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  1. Titleist AP3 with graphite. I like the forgiveness, looks, and distance vs the i e1's I was using.
  2. AP3 with Steelfiber i95cw shafts. I’m a devoted graphite shaft user.
  3. If your plan is to get fitted next year, the set you’re getting probably won’t have much trade in value. Might be worth it to spend a little more for a complete set of irons, 5-P or 5-gap wedge, and piece together the rest with the idea of having some value for a trade in when you get fitted.
  4. Here's an outside the box thought. If there are Cally Super Hybrids at the demo day, give one of those a try. I was fitted for one at a demo day and ended up ordering the 19 degree. Those really are an interesting alternative to fairway woods. Actually I ordered a 20 degree that the Cally rep suggested setting at 19 degrees.
  5. Going to go with Mavrik vs EF 3 wood only because it comes in a 4 wood
  6. In response to the original post about drivers from companies that were "game changers", there were two drivers over my many years of golfing that stand out as drivers that made a difference in my golf life, other than the Cleveland Launcher 440, which was my first titanium driver. 1) Adams 9015d -- there is a lengthy thread about this driver buried somewhere in the archives of Golfwrx. This driver was stunningly good looking. It truly was the club that I could hit the ball the furthest with of any driver i'd ever tried. It was forgiving. It was accurate. The feel and sound were the bes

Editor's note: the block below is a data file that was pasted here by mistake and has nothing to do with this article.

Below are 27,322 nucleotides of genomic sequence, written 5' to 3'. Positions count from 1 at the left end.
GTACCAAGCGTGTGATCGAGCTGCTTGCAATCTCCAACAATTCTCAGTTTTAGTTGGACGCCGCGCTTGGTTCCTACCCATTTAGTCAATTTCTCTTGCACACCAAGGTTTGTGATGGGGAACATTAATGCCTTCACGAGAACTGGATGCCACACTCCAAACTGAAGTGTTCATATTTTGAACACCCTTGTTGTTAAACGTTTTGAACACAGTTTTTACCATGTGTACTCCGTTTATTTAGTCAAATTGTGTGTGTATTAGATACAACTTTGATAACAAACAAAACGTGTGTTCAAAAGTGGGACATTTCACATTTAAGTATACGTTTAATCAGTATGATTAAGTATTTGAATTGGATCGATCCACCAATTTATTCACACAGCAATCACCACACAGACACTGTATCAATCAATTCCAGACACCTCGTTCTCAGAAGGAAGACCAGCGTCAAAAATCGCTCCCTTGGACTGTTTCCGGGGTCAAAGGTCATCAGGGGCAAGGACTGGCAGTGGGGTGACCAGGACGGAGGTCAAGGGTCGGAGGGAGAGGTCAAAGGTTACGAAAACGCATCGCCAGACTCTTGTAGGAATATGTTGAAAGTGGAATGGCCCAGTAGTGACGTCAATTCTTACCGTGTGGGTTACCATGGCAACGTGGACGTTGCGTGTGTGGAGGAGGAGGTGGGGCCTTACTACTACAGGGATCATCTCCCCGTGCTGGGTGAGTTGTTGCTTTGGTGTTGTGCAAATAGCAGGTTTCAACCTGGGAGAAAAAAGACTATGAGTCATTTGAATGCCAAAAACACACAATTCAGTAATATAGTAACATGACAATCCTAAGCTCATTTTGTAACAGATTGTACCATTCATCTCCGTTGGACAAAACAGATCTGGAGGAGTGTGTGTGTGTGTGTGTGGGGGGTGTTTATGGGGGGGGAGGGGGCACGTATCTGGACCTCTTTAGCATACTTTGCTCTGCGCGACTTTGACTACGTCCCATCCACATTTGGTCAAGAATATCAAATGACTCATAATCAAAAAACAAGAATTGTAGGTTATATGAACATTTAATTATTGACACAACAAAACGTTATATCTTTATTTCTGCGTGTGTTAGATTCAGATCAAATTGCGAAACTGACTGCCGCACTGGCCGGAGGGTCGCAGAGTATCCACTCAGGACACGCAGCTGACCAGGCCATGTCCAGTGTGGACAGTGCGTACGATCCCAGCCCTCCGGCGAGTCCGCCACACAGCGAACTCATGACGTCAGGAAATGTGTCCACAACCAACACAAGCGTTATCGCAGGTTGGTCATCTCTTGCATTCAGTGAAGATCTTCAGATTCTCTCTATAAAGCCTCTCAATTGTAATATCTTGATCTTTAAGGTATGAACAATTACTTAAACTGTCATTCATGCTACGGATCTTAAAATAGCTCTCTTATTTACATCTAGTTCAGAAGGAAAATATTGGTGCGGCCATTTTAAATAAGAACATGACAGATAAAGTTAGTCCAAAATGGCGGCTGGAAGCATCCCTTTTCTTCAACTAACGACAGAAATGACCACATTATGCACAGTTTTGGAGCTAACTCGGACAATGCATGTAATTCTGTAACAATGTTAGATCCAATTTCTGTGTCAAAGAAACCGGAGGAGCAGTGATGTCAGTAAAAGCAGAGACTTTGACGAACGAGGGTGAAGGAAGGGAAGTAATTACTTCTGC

7. My wife's bag: Callaway Women's: Steelhead 5 wood Big Bertha 5 hybrid Big Bertha 7, 9, P irons Titleist Bullseye putter We played one time last season and she's thinking about playing again sometime.
  8. I've had an old Ping Anser putter in my basement forever. I do not remember where it came from and I do not remember ever using it. The "patina" on the bronze manganese metal was actually almost black and the patent number and address on the back were not even readable, so I "coked" it, then sanded it to get to the shiny metal underneath. It is probably ruined from a resale standpoint, but it is still very functional. I rediscovered how much i like the Anser blade style while using it in my indoor putting area. Because I am on this site, and my propensity to want new golf stuff, it led me
  9. Try a TM TP. I’ve been doing a lot of winter putter testing at my local GG and I have found the TM TP putters to be very firm feeling. My preference is a softer feel so this club really stood out as one I’m not going with but it could be good for firm feel enthusiasts
  10. While your intent is noble, you kind of have to be in a position to not miss out on something that might add 5 yards to your drive or give you an additional 100 rpm’s with your approach. Titleist and Ping make some pretty good stuff nowadays. Got to admit I held the same negative vibe toward Taylormade because of buying the latest model, only to have it rendered obsolete the following week. I’ve become more open minded now and consider everything when looking at clubs, which is all the time.
  11. I’ve always been a fan of Ping. They make great products, not just clubs, and their customer service is top notch. Just sold an extra Scotty and am trying to resist buying either a specific used Vault or a Sigma 2, not because I need it.
  12. Good luck in your quest. Of those listed, the Ping i210 could end up being a good value if the price drops in anticipation of a new model coming out. You might be able to get a new set for a good price. Pings are usually a good choice.
  13. Thank you for the great pics! Very interesting putter but probably a little out of my price range.
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